The federal government’s phase-out of standard incandescent light globes has already begun. Since November last year, Australian shops have only been allowed to sell their pre-existing stock. But we don’t need to be scared of the dark – there are eco-friendly options to brighten our homes and save us money.
There are two main kinds of low-energy lighting technology to choose from: fluorescent lamps – both old-style tubes and newer compact fluoros (CFLs) – and Light Emitting Diodes (LEDs).
David Baggs, technical director of Ecospecifier (an eco product database) says that when choosing lights, it’s wise to remember both colour and brightness.
Most people prefer the yellowish glow given off by incandescent globes. “To get a light that has the warmth we’re comfortable with, ask for ‘warm white’ CFLs or LEDs,” Baggs says. To be absolutely sure, check the colour temperature (measured in ‘Kelvin’). Warm white comes in at about 2700 K, whereas a cool fluorescent tube glows bluer, at about 5000 K.
Next, if you want to know how brightly your new energy-smart globe will shine, compare the power of the light (measured in ‘lumens’) against similar incandescent bulbs. “Any good lighting shop or online retailer will have that information,” Baggs says.
The quality of both CFLs and LEDs is improving rapidly, but each is better suited to particular applications.
According to John Knox, from the Alternative Technology Association’s webshop, CFLs are perfect for general room lighting. With a quick online search, you’ll find them available in a pleasing range of shapes, from spirals and sticks, to more elegant globes. They even come in petite candle-shaped sizes that slot into unusual places such as rangehoods or chandeliers.
Good quality household CFLs cost between $5 and $15. You can also buy dimmable versions for about $30 each, but don’t fret about the extra dollars – with a lamp life up to eight times longer than an incandescent bulb, they’ll save you money before long. Knox recommends bigger name brands. “They’re generally higher quality, last longer and won’t flicker,” he says.
Until now LEDs have not been bright enough for general lighting use, but Knox is optimistic that the situation will change in months, rather than years. “The technology is coming along in leaps and bounds,” he says.
Halogen downlights are the most common and energy-sapping task lighting in Australian homes. “The easiest solution is to replace them with one low-energy bulb in the centre of the room,” suggests Mick Harris from Enviroshop.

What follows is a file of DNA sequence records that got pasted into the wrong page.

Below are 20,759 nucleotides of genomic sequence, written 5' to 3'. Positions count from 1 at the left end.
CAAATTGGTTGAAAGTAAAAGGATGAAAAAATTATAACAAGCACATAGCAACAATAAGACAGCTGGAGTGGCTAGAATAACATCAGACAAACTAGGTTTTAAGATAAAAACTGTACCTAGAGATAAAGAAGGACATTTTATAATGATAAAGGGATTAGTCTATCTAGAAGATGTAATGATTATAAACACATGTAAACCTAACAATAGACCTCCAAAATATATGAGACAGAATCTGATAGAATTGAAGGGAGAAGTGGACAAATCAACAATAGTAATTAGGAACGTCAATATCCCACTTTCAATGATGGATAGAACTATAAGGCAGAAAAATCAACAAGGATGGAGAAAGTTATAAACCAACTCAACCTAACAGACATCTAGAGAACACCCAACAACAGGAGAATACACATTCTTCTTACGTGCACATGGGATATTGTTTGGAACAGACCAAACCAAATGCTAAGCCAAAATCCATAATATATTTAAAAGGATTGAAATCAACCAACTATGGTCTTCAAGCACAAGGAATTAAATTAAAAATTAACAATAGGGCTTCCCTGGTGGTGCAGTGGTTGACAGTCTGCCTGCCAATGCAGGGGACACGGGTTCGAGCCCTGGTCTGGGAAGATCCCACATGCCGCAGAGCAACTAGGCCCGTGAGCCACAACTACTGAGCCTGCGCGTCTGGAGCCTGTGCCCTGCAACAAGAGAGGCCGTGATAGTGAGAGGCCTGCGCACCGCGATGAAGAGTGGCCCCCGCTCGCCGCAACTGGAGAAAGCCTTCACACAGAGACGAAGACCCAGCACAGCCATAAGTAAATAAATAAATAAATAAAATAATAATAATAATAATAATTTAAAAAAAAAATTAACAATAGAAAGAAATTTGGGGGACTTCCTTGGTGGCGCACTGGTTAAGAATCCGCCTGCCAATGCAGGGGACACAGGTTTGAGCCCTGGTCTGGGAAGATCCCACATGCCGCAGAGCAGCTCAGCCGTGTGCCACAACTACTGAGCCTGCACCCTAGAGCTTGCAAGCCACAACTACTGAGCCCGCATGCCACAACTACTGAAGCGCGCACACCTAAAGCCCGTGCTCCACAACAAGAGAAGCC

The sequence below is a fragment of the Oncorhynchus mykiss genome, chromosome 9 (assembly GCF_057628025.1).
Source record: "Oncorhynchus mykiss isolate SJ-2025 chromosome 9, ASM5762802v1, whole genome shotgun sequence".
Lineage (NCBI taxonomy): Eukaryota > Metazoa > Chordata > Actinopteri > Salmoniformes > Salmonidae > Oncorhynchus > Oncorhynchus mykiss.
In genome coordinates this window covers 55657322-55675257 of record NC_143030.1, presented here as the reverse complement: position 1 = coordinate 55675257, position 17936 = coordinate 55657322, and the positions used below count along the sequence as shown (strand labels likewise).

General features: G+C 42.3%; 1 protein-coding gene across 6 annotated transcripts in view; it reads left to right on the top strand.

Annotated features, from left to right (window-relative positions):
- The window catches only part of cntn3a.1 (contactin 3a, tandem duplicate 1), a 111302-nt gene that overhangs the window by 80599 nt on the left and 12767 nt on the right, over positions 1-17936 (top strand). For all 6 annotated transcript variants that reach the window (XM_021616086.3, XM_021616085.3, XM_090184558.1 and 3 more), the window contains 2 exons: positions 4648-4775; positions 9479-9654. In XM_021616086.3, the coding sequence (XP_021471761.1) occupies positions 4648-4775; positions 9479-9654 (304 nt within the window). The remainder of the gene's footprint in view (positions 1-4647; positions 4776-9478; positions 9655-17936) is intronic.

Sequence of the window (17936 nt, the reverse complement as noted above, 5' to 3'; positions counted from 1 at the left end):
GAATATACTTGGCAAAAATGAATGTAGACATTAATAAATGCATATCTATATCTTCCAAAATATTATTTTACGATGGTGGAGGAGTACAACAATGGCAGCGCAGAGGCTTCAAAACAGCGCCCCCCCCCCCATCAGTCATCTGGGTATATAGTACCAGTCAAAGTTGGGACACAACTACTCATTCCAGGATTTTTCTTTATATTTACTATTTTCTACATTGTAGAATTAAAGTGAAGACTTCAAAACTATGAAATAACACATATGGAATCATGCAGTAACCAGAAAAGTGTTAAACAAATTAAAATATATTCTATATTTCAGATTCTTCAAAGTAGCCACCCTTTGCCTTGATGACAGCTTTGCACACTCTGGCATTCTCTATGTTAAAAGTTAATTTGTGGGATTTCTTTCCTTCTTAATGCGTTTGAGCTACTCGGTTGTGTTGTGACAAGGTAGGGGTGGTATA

If you want to keep your downlights but cut their energy consumption, the most straight-forward option is to install high-efficiency halogens, such as the Philips Masterline ES or the Osram IRC Energy Saver, at a cost of about $10 each. “They last two-and-a-half times longer than a standard halogen and use 30 per cent less energy,” Harris says.
Alternatively, you can buy LED downlights for between $40 and $60 each. The up-front cost is high, but with a lifetime of up to 50,000 hours, they’ll almost never need to be replaced. Harris says that while LEDs aren’t yet as bright as halogens, they do suit lounge areas, hallways or toilets, and can be purchased together with a driver that makes them dimmable. “Wander through your house and see which lights are brighter than you need. They’re good spots for LED bulbs.”
CFLs are also available as downlights ($10 to $15 each), but to make them work, you’ll need to get an electrician to replace the fitting. Enviroshop sells slightly larger downlight fittings that suit standard-sized (including dimmable) CFLs. “That way, you get the best of both worlds,” Harris says. “It will give you as much brightness as you want, with a cheap, energy efficient globe.”
All CFLs contain a small amount of mercury, so they’re hazardous if broken or left in landfill. See the federal environment department’s website for more information on how to recycle or dispose of them safely.
See this article in Sanctuary Magazine.